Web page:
Additionally, President Barrow has also appointed several former Jammeh Ministers and retained scores of former top public sector officials and security officers in key Government institutions, who are alleged to have committed gross human rights violators as indicated during the TRRC public testimonies. Indications of an alliance between Barrow’s party and former President Jammeh’s generated resentement and further polorisarion of the political landscape. While this alleged alliance seemed to have dissolved as Jammeh has urged his supporters to vote for the opposition, the commitment of the President Barrow and his Government has been questioned in regard to the full and expeditious implementation of the TRRC recommendations. The declaration by the TRRC’s lead counsel Essa Faal to vie for the presidency, has not helped matters either. Subsequently, the head of the victims’ association warned the Government not to use Faal’s candidacy as an excuse to fail to implement the Truth Commission’s recommendations. After two initial submission postponements, the 14,000 page document was submitted to the President on 25 November 202, nine days before the presidential elections. Observers have further noted that even in his statement while receiving the TRRC Report, the President only spoke mainly about reconciliation and peace building while downplaying the need for justice by asking citizens to be patient. His statement did not contain any reference to prosecute perpetrators of human rights violations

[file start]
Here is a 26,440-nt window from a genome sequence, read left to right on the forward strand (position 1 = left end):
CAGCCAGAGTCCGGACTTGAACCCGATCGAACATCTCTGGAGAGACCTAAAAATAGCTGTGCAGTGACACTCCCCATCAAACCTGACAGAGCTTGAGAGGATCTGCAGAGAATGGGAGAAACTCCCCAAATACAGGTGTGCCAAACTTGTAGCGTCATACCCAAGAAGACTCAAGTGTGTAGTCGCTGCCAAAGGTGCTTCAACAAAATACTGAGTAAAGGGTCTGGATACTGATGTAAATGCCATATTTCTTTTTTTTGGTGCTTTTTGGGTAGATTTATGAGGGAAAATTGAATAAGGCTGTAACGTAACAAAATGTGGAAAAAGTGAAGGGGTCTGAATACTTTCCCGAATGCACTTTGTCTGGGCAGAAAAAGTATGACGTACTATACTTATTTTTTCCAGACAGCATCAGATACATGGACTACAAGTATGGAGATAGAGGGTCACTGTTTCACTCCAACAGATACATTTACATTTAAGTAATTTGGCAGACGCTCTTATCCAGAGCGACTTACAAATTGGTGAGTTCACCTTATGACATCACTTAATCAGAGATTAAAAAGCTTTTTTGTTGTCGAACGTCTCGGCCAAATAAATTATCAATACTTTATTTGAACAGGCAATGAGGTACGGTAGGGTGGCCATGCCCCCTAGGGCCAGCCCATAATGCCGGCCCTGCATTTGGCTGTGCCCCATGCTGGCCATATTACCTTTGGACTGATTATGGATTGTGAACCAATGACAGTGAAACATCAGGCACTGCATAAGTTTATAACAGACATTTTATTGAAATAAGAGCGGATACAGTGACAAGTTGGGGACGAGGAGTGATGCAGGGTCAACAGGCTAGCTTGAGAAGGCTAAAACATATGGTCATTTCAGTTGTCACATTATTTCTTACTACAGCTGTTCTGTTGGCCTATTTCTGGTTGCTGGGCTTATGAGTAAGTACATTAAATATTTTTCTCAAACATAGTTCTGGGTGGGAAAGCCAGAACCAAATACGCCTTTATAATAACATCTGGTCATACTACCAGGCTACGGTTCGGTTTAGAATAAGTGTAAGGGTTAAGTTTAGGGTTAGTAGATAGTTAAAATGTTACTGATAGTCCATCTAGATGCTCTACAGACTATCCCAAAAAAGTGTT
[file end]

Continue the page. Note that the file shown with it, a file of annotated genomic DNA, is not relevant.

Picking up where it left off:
The President as per the TRRC Act (s.30) is obligated to, within thirty days of receiving the report, submit copies to the National Assembly, UN Secretary General and other regional and international organisations. Upon completion of these processes, the report will be made public. Barrow or his successor will have six months to issue a white paper containing iys proposed plan on tbe implementation of the recommendations.